If you have an addict parent, you have probably had to take on the role of caregiver for your parent for several years. As an adult child of an addict, you undoubtedly have had to help them maintain their job, meet their financial obligations, and you’ve probably had to make excuses for them with other family members. At some point, you will have to come to terms with the fact that your addict parent needs more help than you can provide. When you find yourself in that situation, understanding what this process will entail can be helpful in preparing yourself for the recovery process. The first step is to get your parent to realize that they need to get clean, and that they will need professional help throughout that process.
You can’t force your parent into rehab, but you can help them come to the realization that rehab is the best thing for them. Overall, you should try to avoid making confrontational statements or saying anything that will put your parent in a defensive position. Instead, express how much you care for them, and you should also explain that you’re worried about their future. It may help to point out the ways in which their addiction has adversely affected their career, financial status, health, and personal relationships. It may take persistence, but, if you keep addressing these concerns, your addicted parent will eventually come to terms with their problem.
Take Initial Visitations Slowly
Getting started will involve going through a medicated detox and moving into a rehab facility immediately afterwards. Throughout this process, the first few weeks will be conducted in isolation from family members and loved ones. This means you won’t have any contact with your parent until they get acclimated to the rehab environment and their schedule. When you are given permission to visit, the counselors at the addiction treatment facility will meet with you. During this conference, you’ll be instructed on how to handle the first few meetings with your parent. Essentially, your visits should be kept on a positive note. Even though you may have issues with your parent, these visits are not the time to discuss them. Instead, you should keep your parent focused on the future and on living a healthier life.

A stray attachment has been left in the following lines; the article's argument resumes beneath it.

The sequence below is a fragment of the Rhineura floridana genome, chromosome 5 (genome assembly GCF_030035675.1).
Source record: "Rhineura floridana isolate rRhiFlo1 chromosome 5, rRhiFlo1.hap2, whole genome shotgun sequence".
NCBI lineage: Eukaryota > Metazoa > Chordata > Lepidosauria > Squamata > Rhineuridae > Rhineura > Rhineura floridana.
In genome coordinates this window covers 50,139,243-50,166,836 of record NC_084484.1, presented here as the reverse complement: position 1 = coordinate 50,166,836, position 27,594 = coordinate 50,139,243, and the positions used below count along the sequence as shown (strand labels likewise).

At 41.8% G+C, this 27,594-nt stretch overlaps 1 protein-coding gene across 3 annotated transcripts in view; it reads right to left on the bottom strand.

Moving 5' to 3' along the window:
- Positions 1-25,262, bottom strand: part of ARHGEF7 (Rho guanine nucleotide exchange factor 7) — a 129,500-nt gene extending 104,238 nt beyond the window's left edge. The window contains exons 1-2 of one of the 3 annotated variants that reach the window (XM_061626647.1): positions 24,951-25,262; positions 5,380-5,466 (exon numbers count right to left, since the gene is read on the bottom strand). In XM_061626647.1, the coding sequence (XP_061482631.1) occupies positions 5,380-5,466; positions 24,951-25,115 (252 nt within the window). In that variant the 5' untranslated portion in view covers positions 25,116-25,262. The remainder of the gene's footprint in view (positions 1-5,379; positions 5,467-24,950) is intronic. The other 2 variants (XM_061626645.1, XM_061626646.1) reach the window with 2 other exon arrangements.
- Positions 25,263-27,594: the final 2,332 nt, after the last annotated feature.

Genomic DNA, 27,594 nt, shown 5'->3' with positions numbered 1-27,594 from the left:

Participate in Family Therapy Sessions
Later, you’ll be invited to participate in family therapy sessions with your parent. This is an important process in the recovery of an addict, and it will take the form of group therapy with your other family members. You’ll get together with a therapist to discuss your parent’s past behavior as an addict and how that may have affected those familial relationships. You’ll also have an opportunity to engage in one on one counseling sessions with your parent. This is a chance for you to address any issues that may be specifically related to your relationship with your parent. You can discuss sensitive topics that you wouldn’t feel free to talk about with other family members present. The therapy sessions won’t completely resolve the problems you have with your parent, but they will give you a start on working through those issues.
Learn What it Will Mean for Your Parent to Come Home
Eventually, your parent will be ready to come home, and this will require some lifestyle changes for both of you. You can prepare for this situation by reaching out to a peer support group. There are many groups that involve the children of recovering addicts, which provide support and insight to those struggling with this situation. By joining a group, you can learn about the experiences of others. You’ll also have a place to discuss the challenges you’re facing with your own parent. When your parent is ready to return home, you’ll have to prepare the home for them. Your parent may have specific requests that will help them avoid the triggers that can raise the risks of their relapsing. In general, however, you should make sure there isn’t any alcohol or drugs on the property.
The home should be a sober living environment with other members of the household pledging to avoid substance use on the property. Even prescription medications should be locked away where they can’t be easily accessed. If you have a parent struggling with addiction, our counselors can help them get on the road to recovery. Call us at 844-639-8371 anytime of the day or night. We’re available seven days a week to answer your questions and help your addicted loved one start their recovery.